FROM Malaysia's coat of arms to logos such as that of the police, national car, bank and even our national football team, tigers symbolise bravery, power and strength.
From their behaviour, abilities and appearance, everything about these fierce but endangered big cats is magnificent - especially their iconic striped fur.
Having said that, is it true that a tiger's stripes go beyond its fur, all the way to its skin?
Beneath their fur, tigers possess a feature that sets them apart from other big cats or any other animal on the planet.
If you were to shave a tiger (but for your own sake, please don't) you will see those same stripes on their skin.
This unique feature is due to their coloured hair follicles embedded in the skin being visible, similar to that of a man's beard stubble.
According to Paul 'Little Ray' Goulet, the founder of Little Ray’s Nature Centre, these stripes are as unique to a tiger as a fingerprint is to a human.
The owner of the largest exotic animal rescue in Canada said there are no two tigers that have the same identical stripe patterns.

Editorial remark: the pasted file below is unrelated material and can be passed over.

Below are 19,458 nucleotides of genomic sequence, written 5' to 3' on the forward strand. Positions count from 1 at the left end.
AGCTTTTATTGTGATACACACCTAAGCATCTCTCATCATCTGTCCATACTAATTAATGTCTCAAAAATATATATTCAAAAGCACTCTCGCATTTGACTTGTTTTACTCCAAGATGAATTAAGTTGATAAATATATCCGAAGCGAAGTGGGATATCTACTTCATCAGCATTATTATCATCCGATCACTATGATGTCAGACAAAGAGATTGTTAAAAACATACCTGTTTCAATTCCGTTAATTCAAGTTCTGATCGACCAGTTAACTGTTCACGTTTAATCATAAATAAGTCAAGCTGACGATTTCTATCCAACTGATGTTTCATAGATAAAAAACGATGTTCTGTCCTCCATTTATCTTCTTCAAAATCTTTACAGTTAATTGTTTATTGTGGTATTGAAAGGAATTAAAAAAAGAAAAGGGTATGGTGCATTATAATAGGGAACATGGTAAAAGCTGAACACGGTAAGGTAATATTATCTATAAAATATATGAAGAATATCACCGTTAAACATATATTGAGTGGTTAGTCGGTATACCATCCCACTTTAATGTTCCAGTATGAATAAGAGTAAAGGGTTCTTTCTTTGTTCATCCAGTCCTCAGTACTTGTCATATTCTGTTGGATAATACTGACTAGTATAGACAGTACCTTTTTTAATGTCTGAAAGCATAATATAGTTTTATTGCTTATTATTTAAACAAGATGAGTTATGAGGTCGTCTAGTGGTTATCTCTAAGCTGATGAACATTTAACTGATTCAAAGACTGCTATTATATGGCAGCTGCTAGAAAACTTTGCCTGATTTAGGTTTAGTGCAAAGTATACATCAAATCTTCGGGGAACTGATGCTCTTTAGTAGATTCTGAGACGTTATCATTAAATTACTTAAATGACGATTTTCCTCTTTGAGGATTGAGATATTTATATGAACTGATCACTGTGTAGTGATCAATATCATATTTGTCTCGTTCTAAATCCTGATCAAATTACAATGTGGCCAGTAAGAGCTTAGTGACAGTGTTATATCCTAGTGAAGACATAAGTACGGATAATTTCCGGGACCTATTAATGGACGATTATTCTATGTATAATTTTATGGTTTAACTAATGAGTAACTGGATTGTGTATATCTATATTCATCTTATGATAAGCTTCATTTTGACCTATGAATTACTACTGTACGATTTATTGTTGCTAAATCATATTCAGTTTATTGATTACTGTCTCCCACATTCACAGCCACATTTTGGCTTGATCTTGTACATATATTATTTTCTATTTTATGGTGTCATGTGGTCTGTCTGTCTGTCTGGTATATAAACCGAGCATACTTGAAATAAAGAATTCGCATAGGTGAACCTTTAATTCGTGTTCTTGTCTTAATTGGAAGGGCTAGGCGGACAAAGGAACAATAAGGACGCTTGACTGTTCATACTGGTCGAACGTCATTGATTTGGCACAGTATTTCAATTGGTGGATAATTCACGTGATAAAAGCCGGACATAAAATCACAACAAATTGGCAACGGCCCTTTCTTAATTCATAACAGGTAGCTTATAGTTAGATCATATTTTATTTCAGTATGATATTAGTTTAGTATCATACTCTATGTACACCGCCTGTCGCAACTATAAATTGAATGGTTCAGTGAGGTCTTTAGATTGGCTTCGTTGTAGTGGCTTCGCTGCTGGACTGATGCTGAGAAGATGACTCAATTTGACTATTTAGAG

But what are the stripes for?
Unlike fingerprints for humans, they are not meant to verify their identification. On the contrary, the stripes are meant to camouflage their identities (well, sort of).
Goulet explained that the stripes are disruptive colouration in nature that "helps break up the outline of a tiger".
When prowling within tall grasses, the stripes, similar to that of a zebra, make it hard for them to be seen.
But as opposed to a zebra whose main objective is to hide, this appearance helps a tiger to ambush their unsuspecting prey.
You might think the bright orange and black stripes would stick out like a sore thumb in a dark green jungle.
However, research published in the Journal of the Royal Society Interface has proven that the mammals that tigers hunt are only able to process blue and green, making them 'colour blind' to orange.
This means that a hunting tiger would blend into the environment seamlessly, with its potential victim unaware of its presence until it's too late.